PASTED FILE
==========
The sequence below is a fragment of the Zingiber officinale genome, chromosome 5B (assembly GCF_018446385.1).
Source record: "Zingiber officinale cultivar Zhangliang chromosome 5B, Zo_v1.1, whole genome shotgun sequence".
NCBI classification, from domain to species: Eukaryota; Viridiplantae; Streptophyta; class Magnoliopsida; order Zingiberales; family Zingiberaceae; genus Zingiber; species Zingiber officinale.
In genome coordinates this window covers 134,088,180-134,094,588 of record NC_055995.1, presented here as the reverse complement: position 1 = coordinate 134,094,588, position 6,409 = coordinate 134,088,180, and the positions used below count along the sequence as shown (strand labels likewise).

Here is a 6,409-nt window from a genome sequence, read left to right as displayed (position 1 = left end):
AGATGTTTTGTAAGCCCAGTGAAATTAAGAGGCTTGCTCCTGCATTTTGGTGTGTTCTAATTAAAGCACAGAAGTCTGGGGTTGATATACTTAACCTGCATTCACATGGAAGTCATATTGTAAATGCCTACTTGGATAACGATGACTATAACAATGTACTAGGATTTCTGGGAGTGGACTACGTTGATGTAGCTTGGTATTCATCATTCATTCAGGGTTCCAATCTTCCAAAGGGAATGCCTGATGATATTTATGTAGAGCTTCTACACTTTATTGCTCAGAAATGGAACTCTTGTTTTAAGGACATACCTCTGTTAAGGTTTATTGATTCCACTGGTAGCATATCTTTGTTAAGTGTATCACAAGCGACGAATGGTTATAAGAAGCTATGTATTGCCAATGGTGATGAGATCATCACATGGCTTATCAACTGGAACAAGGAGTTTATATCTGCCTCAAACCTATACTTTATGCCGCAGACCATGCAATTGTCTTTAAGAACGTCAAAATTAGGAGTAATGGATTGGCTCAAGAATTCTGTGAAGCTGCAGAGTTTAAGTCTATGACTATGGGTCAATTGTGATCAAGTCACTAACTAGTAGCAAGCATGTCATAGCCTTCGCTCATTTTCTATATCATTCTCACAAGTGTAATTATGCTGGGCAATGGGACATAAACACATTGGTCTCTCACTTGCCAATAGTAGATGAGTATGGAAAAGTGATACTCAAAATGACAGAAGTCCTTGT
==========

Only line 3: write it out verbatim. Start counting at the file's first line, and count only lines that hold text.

NCBI classification, from domain to species: Eukaryota; Viridiplantae; Streptophyta; class Magnoliopsida; order Zingiberales; family Zingiberaceae; genus Zingiber; species Zingiber officinale.